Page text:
With data breach stories so prevalent in the news, security is on the minds of most merchants and customers. Consumers need to trust where they shop and you have a reputation to uphold. Reviewing security policies and potential issues with employees is more important than ever. It is vital to keep employees up to speed on data security, the dangers of card fraud, and the need for vigilance. Reinforcing clear security practices with staff will go a long way.
The National Cyber Security Alliance recommends that merchants take these specific steps to maintain cyber security in their businesses.
1. Have a strong security policy in place.
First, always screen potential hires for their trustworthiness and ability to understand and stick to the rules. Those rules should be built around the compliance requirements of the Payment Card Industry Data Security Standard (PCI DSS). Having a clearly defined policy means everyone follows the same tried-and-tested procedures and knows how seriously you take security.
Policies should include defined responsibilities for every individual, daily routines to test and ensure compliance, unambiguous rules on employee use of mobile devices and the Internet, a simple and widely understood communication process for raising concerns, and an incident response plan ready to swing into action if the worst happens.
2. Integrate your policy with a complete and documented cyber security plan.
Cyber security means protecting your data and your systems from attack as well as maintaining card transaction vigilance. Your plan should be based on an assessment of your risks and vulnerabilities, with defined processes for monitoring threats and protecting customers in the event of a data breach. The FCC has a great tool called the Small Biz Cyber Planner to help generate a plan to suit your business: www.fcc.gov/cyberplanner.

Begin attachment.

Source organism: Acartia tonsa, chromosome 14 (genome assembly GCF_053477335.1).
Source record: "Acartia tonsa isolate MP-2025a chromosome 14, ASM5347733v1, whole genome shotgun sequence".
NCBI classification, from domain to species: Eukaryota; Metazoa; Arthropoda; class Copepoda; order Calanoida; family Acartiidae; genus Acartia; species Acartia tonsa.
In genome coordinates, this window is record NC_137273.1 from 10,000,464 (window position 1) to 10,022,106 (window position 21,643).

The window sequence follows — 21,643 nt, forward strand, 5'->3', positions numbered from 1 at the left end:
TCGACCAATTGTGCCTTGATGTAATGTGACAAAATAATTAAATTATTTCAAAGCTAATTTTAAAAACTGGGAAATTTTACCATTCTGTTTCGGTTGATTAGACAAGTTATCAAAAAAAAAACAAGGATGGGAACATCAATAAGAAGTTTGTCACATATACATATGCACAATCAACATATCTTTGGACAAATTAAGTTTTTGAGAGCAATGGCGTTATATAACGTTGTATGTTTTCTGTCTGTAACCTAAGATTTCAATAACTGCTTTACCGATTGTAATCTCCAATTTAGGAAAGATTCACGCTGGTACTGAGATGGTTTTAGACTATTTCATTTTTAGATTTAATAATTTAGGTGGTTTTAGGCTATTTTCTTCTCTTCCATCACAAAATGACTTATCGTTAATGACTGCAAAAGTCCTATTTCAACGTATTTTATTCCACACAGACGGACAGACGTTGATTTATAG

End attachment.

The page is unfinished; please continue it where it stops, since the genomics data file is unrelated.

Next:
3. Train employees.
Having a policy and a plan is no good if people don’t know how to apply and use it. Make it a priority to train employees in securely handling in-person and card-not-present transactions.
Employees should also understand key basic security procedures, such as how to create strong passwords, not clicking on links and attachments in emails, and what to do if they’re suspicious about any transactions. Make them aware of the activities that should arouse suspicion for a fraudulent transaction, like multiple transactions on a single card, several cards using the same address, rush delivery requests, very large quantities ordered and international orders.
4. Follow through and maintain constant vigilance.
Cyber security is not a set-it-and-forget-it process. Criminals are constantly adapting their strategies — and they’re persistent in their efforts. So we have to adapt and persist, too.
It’s vital that you stay abreast of cybercrime activity and continuously monitor employee adherence to your policies. Stay in touch with the latest cybercrime news and trends by monitoring news reports and subscribing to specialist online information services. Krebs is an excellent source to receive cyber security updates, including breaches: www.krebsonsecurity.com.
Finally, carry out spot checks on employees to ensure they’re following security procedures and, if you do suffer a card fraud incident, find out how it happened and communicate the lessons learned. If employees know security is at the top of your agenda, they’ll keep it at the top of theirs, too.
Contributed by Veracity Payment Solutions. Through the Michigan Chamber’s partnership with Veracity, you have the opportunity to accept credit, debit and other electronically based transactions at just 0.2% above cost. Email Veracity or call them at 866-944-0055 to learn more.